Thursday, June 8, 2017

Wonder Woman (2017)

Directed by: Patty Jenkins
Runtime: 2hr, 21mins
Action, Adventure, Fantasy

By now you’ve likely heard, or seen for yourself, that Wonder Woman is the best, most well reviewed, DC superhero film since The Dark Knight. On the one hand, that shouldn’t be hard to believe considering how poor the first few films in this new DC cinematic universe have been. But on the other hand, the fact that this film is good enough to stand alongside what is generally accepted as one of the best superhero films ever made speaks volumes. Nevertheless, you might be wondering, can Wonder Woman really be that good?

Firstly, the film isn’t without its flaws, some nitpicky, and some a bit more serious. I’m sure some will even spend too much time examining them, but like any good film, the flaws don’t ruin the experience. In fact, I suspect this film will hold up well to repeat viewings - unlike The Dark Knight Rises, whose plot holes only become more glaring the more I see it.

Aspects of this film will remind of the first Thor film - considering we’re witnessing a god attempt to integrate themselves into the foreign land of men, which grants this film, about a powerful woman, another layer. There’s certainly also a little of the first Captain America in the mix, for obvious reasons. Nevertheless, it’s likely Richard Donner’s Superman (1978) this film owes the most to. It showed how easy it can be to form bonds with good people. It showed how romantic love could teach a non-human to find the good in humanity. In fact, Wonder Woman is the film Man of Steel should have been. It deals directly with the problem of why a powerful god should concern themselves with these lesser humans in ways Man of Steel didn't.

Gal Gadot is excellent. She successfully portrays the wide range of emotions and characteristics the film asks of her. She’s naive and vulnerable. She’s inquisitive and passionate. She’s idealistic and charming. She’s compassionate and good-natured. She’s confident and driven. She’s cool and tough. She seems to be discovering herself and gaining confidence as she goes. But, importantly, she’s also never so perfect that she doesn’t have an important lesson to learn by the film’s end. And when it’s time to jump into action, she’s devastating. The Amazon fighting style is like nothing we’ve seen in superhero films yet. It’s smooth like a dance, but quick and violent in ways we’d expect out of Batman. She’s able to flip backward off a horse, but still accurately loose an arrow at an enemy. She’s able to slide across a floor and cut down a room full of foes with only a few short swings of her sword. She’s able to propel herself forward like a rocket to land with devastating impact. She also utilizes weaponry (minus the shield) we haven’t really seen in other superhero films.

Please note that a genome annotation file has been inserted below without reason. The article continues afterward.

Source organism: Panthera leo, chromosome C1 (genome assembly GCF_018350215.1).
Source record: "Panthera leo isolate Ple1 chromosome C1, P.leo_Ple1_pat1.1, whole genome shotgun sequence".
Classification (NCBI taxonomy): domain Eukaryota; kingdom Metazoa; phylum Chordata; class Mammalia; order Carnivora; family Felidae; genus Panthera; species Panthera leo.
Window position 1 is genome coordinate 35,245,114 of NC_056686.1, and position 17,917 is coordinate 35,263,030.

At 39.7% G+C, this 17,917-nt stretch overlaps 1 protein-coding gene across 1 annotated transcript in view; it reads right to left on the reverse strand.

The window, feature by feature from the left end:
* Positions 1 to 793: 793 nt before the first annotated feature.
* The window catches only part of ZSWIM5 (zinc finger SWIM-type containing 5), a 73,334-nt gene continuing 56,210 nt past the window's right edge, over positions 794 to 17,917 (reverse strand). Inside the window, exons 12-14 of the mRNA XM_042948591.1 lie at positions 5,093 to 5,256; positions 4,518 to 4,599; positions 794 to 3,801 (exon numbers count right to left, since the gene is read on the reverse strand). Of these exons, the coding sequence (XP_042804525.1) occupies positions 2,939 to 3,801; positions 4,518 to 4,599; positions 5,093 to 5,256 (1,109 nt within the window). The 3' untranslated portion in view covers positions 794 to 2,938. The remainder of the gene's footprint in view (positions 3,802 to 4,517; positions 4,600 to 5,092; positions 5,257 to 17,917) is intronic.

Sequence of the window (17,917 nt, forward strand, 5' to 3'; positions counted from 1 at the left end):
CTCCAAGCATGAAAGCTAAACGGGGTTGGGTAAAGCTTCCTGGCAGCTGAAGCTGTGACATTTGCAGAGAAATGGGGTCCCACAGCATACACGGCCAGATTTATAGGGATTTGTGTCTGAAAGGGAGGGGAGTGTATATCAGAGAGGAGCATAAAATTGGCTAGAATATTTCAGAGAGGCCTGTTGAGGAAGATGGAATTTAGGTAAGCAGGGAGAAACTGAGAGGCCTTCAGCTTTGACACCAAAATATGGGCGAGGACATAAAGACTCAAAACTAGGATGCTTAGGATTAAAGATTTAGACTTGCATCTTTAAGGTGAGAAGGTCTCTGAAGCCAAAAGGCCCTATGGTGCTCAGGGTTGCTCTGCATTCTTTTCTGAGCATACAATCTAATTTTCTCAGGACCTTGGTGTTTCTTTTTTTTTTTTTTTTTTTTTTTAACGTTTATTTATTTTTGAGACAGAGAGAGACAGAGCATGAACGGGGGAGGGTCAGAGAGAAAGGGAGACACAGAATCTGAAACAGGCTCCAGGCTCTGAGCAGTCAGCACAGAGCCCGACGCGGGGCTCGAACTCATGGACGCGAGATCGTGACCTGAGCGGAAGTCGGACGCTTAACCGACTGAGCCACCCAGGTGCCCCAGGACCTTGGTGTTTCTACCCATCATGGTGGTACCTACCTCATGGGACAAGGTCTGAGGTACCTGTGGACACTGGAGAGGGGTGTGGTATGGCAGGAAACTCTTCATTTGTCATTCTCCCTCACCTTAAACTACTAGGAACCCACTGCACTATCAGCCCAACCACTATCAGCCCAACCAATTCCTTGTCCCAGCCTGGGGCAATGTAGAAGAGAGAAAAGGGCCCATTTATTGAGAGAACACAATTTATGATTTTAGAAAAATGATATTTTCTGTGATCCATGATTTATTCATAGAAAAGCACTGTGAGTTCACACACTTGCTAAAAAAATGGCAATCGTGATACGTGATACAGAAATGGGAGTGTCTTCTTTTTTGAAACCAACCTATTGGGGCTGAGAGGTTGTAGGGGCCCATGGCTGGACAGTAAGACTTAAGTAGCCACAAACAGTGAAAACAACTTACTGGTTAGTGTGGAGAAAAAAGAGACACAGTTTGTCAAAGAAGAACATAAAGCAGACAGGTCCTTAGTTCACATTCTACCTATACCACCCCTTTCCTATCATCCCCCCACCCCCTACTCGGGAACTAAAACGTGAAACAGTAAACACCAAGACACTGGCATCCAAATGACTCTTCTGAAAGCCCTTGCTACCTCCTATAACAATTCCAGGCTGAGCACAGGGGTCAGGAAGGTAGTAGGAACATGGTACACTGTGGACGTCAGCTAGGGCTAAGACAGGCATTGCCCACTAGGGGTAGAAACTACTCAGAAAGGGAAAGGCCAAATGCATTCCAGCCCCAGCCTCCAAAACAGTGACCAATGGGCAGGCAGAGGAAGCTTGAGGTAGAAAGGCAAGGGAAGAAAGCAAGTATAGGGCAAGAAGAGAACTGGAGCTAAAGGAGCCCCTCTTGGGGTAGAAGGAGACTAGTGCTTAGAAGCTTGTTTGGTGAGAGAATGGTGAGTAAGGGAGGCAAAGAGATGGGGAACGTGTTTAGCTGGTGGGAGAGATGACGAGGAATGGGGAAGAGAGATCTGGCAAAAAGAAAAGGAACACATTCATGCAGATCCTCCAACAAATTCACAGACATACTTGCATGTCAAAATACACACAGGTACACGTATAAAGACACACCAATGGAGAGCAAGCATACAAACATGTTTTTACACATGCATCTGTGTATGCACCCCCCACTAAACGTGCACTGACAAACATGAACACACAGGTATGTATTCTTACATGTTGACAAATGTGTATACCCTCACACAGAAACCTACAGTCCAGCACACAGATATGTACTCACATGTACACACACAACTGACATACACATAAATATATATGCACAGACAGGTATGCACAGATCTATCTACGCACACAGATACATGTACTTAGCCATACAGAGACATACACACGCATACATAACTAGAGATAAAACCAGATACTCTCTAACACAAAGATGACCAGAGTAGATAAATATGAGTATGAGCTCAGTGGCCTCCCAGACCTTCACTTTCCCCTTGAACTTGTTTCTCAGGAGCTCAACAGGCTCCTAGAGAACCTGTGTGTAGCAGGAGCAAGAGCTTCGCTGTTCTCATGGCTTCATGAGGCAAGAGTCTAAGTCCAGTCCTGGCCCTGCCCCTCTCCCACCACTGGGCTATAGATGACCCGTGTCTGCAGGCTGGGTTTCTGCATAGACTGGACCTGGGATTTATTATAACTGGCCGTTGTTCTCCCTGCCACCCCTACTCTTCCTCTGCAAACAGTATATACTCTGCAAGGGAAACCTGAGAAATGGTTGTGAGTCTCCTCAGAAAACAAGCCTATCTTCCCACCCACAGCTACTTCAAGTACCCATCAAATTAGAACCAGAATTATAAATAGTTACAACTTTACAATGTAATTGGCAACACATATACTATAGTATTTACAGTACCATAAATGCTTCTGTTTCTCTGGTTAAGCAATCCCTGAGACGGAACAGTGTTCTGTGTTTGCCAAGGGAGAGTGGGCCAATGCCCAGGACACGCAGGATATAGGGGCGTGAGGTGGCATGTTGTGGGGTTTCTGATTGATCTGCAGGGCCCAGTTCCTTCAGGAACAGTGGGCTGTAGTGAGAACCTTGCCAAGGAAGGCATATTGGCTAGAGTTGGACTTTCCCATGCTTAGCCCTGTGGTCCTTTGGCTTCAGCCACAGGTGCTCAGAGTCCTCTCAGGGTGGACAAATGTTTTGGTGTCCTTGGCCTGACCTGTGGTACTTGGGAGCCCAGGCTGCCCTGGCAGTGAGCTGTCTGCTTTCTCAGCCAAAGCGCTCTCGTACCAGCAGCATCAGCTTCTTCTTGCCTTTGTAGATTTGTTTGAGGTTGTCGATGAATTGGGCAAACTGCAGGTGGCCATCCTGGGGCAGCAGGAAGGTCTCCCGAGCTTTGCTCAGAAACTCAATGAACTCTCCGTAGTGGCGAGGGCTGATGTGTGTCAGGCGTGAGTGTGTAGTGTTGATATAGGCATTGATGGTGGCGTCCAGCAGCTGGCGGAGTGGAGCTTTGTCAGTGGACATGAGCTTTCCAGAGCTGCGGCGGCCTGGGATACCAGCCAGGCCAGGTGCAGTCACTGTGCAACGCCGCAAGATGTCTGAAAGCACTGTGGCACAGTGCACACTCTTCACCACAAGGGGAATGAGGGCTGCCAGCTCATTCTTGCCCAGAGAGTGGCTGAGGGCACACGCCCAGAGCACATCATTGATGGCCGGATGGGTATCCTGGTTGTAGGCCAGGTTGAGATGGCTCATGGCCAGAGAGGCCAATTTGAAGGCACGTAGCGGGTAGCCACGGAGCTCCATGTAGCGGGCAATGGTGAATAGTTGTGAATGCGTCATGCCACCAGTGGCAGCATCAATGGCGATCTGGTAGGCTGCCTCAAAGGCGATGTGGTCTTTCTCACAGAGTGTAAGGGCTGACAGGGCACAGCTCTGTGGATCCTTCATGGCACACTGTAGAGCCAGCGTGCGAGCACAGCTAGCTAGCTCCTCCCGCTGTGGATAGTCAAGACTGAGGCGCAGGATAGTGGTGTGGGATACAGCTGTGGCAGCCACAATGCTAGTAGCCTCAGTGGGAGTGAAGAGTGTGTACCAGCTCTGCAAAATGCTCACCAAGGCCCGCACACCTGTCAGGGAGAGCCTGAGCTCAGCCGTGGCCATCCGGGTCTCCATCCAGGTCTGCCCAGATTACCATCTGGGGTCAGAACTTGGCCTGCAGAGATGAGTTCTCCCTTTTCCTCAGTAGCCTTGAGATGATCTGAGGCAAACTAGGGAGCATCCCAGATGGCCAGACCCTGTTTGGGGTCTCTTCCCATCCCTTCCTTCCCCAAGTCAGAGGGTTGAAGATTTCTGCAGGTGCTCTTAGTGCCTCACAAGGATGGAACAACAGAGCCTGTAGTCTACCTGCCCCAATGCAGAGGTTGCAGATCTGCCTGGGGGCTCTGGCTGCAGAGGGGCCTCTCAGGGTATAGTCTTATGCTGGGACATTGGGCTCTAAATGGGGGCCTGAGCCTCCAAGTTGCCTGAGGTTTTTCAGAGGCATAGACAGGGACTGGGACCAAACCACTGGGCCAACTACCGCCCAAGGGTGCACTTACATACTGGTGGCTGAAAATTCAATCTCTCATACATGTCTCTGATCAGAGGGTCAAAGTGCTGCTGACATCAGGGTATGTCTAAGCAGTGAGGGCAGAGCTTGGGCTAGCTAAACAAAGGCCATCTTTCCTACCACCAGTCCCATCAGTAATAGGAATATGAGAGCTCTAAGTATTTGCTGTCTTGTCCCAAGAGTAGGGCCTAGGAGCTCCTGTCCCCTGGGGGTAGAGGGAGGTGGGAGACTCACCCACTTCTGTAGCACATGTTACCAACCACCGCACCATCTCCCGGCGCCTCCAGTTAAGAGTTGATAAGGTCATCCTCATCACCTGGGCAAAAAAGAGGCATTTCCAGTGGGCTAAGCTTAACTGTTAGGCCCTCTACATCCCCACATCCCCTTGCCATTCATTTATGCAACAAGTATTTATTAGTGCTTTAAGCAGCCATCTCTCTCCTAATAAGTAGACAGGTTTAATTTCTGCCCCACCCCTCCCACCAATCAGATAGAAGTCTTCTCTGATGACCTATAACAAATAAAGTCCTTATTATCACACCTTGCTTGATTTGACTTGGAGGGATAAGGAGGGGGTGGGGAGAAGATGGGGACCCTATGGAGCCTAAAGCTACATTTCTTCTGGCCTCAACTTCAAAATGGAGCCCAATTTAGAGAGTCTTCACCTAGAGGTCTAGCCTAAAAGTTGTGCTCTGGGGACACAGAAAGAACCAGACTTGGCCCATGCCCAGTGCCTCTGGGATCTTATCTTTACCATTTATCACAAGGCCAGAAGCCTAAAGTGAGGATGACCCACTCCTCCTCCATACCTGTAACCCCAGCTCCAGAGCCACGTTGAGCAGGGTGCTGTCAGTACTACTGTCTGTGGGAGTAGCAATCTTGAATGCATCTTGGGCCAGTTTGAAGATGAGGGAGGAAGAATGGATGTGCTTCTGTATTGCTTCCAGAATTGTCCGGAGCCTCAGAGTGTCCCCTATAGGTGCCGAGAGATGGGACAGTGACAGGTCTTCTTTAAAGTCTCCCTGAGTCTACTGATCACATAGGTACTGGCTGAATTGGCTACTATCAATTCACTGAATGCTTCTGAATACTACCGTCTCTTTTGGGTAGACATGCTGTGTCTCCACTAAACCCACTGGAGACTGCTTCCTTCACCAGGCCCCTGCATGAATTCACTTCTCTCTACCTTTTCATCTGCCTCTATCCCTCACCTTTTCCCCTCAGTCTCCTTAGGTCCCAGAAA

There’s also a beautiful artistry to the props and set design. Wonder Woman’s armor and weaponry, in particular, are intricately designed. Most of the effects are a convincing mix of practical and CGI effects. To be fair, there are a handful of shots that look noticeably video-gamey, but they’re few and far between. Most of the film’s most visually stunning use of props and set design happen in the film’s opening act spent on the Amazon’s hidden island. In fact, it’s done so well, it’s no wonder people are calling for a spin-off.

Nevertheless, as positive as I've been up to this point, it doesn't quite stick the landing. It's 2/3 of a great film that starts coming apart at the seams toward the end. Where the last 3rd falters is in the pacing and the way it hints at the primary ideals the film is trying to get across (and indeed the primary ideals the character is built on), yet moves on all too quickly in favor of a clich├ęd battle sequence shown in quick cuts, bright lights and loud noises. It includes abilities and actions we have no frame of reference for understanding, and parallel lines of action that may as well be worlds apart. This final action set piece is as nearly incomprehensible as so many others in far too many of these superhero films. It's a disappointingly conventional end to a film that had been rising above so many of the common trappings of the genre. There's also the problem this ending presents for future Wonder Woman films considering it ends with the death of war just a few years before the start of an even deadlier World War.

Those may sound like harsh criticisms, but there's also an emotional resonance there that shouldn't be ignored. While Snyder is listed as having contributed to the story along with Jason Fuchs and Allan Heinberg, it’s Heinberg’s screenplay and the direction by Patty Jenkins that provided the fine touch and subtleties that have been so sorely lacking in the brash, joyless films we’ve seen from DC so far.

It’s nice to finally have a DC hero film that is bright, colorful, filled with a sense of hope, capable of having a laugh, and, more importantly, is actually about something! It also features a likable lead that's charming and idealistic in the ways I imagine the source martial envisioned, rather than being jaded beyond recognition. It certainly doesn't hurt that there's a timely message here about love saving the world.

Wonder Woman is everything the Zack Snyder DC films aren't. It is easily the best DC film since Christopher Nolan wrapped up his series of Batman films, and it gives hope for the future of the DC cinematic universe. To answer your question, yes it's that good.

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